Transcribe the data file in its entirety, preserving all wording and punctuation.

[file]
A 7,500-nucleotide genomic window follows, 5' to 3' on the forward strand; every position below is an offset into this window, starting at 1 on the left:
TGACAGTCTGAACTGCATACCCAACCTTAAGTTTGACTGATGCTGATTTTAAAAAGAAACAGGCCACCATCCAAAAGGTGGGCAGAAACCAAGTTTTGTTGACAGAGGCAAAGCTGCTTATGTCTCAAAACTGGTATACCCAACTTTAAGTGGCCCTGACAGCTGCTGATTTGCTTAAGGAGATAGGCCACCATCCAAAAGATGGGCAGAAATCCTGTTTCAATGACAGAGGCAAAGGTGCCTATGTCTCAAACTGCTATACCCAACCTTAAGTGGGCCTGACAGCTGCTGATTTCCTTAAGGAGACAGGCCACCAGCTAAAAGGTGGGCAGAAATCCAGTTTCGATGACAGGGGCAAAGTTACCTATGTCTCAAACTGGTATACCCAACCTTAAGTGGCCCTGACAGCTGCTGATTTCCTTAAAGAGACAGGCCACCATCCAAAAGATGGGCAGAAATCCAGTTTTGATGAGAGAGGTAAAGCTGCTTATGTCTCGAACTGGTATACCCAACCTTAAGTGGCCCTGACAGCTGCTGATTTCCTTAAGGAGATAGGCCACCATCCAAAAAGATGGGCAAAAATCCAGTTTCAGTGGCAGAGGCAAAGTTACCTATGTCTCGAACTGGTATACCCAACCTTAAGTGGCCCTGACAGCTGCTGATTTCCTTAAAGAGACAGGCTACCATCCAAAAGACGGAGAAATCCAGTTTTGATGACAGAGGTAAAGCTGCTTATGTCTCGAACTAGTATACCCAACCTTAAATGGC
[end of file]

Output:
A 7,500-nucleotide genomic window follows, 5' to 3' on the forward strand; every position below is an offset into this window, starting at 1 on the left:
TGACAGTCTGAACTGCATACCCAACCTTAAGTTTGACTGATGCTGATTTTAAAAAGAAACAGGCCACCATCCAAAAGGTGGGCAGAAACCAAGTTTTGTTGACAGAGGCAAAGCTGCTTATGTCTCAAAACTGGTATACCCAACTTTAAGTGGCCCTGACAGCTGCTGATTTGCTTAAGGAGATAGGCCACCATCCAAAAGATGGGCAGAAATCCTGTTTCAATGACAGAGGCAAAGGTGCCTATGTCTCAAACTGCTATACCCAACCTTAAGTGGGCCTGACAGCTGCTGATTTCCTTAAGGAGACAGGCCACCAGCTAAAAGGTGGGCAGAAATCCAGTTTCGATGACAGGGGCAAAGTTACCTATGTCTCAAACTGGTATACCCAACCTTAAGTGGCCCTGACAGCTGCTGATTTCCTTAAAGAGACAGGCCACCATCCAAAAGATGGGCAGAAATCCAGTTTTGATGAGAGAGGTAAAGCTGCTTATGTCTCGAACTGGTATACCCAACCTTAAGTGGCCCTGACAGCTGCTGATTTCCTTAAGGAGATAGGCCACCATCCAAAAAGATGGGCAAAAATCCAGTTTCAGTGGCAGAGGCAAAGTTACCTATGTCTCGAACTGGTATACCCAACCTTAAGTGGCCCTGACAGCTGCTGATTTCCTTAAAGAGACAGGCTACCATCCAAAAGACGGAGAAATCCAGTTTTGATGACAGAGGTAAAGCTGCTTATGTCTCGAACTAGTATACCCAACCTTAAATGGC